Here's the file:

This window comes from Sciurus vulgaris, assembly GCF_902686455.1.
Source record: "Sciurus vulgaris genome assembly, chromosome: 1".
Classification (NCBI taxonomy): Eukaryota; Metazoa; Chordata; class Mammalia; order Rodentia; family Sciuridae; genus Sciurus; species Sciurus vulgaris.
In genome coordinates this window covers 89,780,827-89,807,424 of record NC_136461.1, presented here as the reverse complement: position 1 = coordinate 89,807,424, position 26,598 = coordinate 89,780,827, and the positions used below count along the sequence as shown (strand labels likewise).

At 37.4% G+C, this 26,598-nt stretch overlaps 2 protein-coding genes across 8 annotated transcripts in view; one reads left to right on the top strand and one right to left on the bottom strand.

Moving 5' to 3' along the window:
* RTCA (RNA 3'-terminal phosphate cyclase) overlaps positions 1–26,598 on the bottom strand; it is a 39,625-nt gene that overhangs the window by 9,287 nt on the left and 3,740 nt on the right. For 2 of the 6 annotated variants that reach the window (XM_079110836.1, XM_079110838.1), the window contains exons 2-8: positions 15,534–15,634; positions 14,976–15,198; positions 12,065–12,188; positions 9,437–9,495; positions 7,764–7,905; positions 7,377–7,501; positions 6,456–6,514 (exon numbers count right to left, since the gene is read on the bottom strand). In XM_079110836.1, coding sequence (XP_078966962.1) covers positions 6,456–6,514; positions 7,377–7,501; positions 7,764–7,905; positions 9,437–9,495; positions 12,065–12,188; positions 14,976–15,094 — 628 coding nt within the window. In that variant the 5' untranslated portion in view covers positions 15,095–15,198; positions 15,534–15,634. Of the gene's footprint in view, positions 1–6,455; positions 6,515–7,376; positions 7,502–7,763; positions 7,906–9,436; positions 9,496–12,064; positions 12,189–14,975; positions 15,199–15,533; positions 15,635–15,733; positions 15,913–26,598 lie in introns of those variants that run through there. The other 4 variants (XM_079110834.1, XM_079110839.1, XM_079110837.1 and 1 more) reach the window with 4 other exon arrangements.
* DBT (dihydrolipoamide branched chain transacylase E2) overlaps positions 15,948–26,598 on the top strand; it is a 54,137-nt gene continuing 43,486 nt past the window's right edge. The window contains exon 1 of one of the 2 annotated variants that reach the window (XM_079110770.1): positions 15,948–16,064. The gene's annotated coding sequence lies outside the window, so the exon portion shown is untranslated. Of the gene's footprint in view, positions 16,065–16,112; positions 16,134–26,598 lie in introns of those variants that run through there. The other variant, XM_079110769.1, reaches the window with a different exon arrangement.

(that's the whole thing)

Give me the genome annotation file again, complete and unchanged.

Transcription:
This window comes from Sciurus vulgaris, assembly GCF_902686455.1.
Source record: "Sciurus vulgaris genome assembly, chromosome: 1".
Classification (NCBI taxonomy): Eukaryota; Metazoa; Chordata; class Mammalia; order Rodentia; family Sciuridae; genus Sciurus; species Sciurus vulgaris.
In genome coordinates this window covers 89,780,827-89,807,424 of record NC_136461.1, presented here as the reverse complement: position 1 = coordinate 89,807,424, position 26,598 = coordinate 89,780,827, and the positions used below count along the sequence as shown (strand labels likewise).

At 37.4% G+C, this 26,598-nt stretch overlaps 2 protein-coding genes across 8 annotated transcripts in view; one reads left to right on the top strand and one right to left on the bottom strand.

Moving 5' to 3' along the window:
* RTCA (RNA 3'-terminal phosphate cyclase) overlaps positions 1–26,598 on the bottom strand; it is a 39,625-nt gene that overhangs the window by 9,287 nt on the left and 3,740 nt on the right. For 2 of the 6 annotated variants that reach the window (XM_079110836.1, XM_079110838.1), the window contains exons 2-8: positions 15,534–15,634; positions 14,976–15,198; positions 12,065–12,188; positions 9,437–9,495; positions 7,764–7,905; positions 7,377–7,501; positions 6,456–6,514 (exon numbers count right to left, since the gene is read on the bottom strand). In XM_079110836.1, coding sequence (XP_078966962.1) covers positions 6,456–6,514; positions 7,377–7,501; positions 7,764–7,905; positions 9,437–9,495; positions 12,065–12,188; positions 14,976–15,094 — 628 coding nt within the window. In that variant the 5' untranslated portion in view covers positions 15,095–15,198; positions 15,534–15,634. Of the gene's footprint in view, positions 1–6,455; positions 6,515–7,376; positions 7,502–7,763; positions 7,906–9,436; positions 9,496–12,064; positions 12,189–14,975; positions 15,199–15,533; positions 15,635–15,733; positions 15,913–26,598 lie in introns of those variants that run through there. The other 4 variants (XM_079110834.1, XM_079110839.1, XM_079110837.1 and 1 more) reach the window with 4 other exon arrangements.
* DBT (dihydrolipoamide branched chain transacylase E2) overlaps positions 15,948–26,598 on the top strand; it is a 54,137-nt gene continuing 43,486 nt past the window's right edge. The window contains exon 1 of one of the 2 annotated variants that reach the window (XM_079110770.1): positions 15,948–16,064. The gene's annotated coding sequence lies outside the window, so the exon portion shown is untranslated. Of the gene's footprint in view, positions 16,065–16,112; positions 16,134–26,598 lie in introns of those variants that run through there. The other variant, XM_079110769.1, reaches the window with a different exon arrangement.